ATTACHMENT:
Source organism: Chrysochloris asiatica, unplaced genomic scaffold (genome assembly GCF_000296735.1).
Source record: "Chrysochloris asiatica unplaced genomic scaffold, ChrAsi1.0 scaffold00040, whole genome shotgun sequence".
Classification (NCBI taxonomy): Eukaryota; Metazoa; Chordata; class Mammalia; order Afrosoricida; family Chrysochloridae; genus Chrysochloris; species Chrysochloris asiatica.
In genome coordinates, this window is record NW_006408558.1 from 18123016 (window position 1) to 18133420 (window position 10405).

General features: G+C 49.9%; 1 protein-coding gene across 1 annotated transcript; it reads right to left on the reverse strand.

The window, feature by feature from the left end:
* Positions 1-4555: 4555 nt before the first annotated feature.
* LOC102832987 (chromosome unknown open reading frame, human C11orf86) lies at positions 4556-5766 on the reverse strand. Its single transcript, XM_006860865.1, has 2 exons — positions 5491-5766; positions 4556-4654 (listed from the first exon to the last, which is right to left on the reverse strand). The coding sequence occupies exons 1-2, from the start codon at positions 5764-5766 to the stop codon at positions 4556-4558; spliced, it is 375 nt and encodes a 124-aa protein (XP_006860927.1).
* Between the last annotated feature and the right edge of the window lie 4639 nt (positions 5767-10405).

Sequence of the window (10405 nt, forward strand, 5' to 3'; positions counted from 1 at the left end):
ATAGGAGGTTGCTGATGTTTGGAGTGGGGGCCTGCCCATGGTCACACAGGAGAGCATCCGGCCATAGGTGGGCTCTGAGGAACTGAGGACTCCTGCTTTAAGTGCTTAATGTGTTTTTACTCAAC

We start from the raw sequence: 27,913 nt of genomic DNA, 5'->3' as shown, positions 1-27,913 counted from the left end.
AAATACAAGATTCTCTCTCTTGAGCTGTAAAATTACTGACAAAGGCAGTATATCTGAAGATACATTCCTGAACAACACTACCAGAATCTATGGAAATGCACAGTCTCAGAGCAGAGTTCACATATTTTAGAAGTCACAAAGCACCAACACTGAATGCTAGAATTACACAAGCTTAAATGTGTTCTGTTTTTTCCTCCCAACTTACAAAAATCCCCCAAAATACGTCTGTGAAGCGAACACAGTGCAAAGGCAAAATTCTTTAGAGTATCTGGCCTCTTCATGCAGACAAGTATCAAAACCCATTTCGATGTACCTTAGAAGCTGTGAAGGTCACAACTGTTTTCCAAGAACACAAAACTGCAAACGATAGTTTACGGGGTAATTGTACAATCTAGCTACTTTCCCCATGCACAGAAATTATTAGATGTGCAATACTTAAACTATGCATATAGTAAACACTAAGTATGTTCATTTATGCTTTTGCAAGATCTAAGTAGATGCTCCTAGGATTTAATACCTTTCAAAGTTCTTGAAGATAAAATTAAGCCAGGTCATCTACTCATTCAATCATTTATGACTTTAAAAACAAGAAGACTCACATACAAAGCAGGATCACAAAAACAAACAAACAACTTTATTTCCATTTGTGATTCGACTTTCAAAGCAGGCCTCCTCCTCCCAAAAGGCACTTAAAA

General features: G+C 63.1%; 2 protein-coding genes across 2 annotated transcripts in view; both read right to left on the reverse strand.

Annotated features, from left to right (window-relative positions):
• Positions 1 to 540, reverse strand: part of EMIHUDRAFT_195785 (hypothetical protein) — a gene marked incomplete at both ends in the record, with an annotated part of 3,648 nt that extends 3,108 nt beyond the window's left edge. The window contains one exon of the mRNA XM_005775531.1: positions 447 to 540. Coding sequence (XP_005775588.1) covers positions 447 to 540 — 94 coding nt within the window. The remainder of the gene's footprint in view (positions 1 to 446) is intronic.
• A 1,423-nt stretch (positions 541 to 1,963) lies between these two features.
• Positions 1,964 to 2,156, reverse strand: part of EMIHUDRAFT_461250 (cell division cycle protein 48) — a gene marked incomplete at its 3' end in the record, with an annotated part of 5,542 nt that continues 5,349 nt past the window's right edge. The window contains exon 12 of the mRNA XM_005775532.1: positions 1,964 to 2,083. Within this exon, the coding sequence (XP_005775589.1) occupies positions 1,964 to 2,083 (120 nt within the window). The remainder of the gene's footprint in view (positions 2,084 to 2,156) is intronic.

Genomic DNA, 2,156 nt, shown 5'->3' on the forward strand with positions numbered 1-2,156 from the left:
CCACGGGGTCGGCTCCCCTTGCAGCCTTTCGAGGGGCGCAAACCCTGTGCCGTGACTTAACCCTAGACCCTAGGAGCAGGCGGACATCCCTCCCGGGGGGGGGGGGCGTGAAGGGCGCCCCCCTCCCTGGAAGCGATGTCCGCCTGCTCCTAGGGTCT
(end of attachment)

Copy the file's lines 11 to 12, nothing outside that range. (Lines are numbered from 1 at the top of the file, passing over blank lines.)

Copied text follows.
ATAGGAGGTTGCTGATGTTTGGAGTGGGGGCCTGCCCATGGTCACACAGGAGAGCATCCGGCCATAGGTGGGCTCTGAGGAACTGAGGACTCCTGCTTTAAGTGCTTAATGTGTTTTTACTCAAC

We start from the raw sequence: 27,913 nt of genomic DNA, 5'->3' as shown, positions 1-27,913 counted from the left end.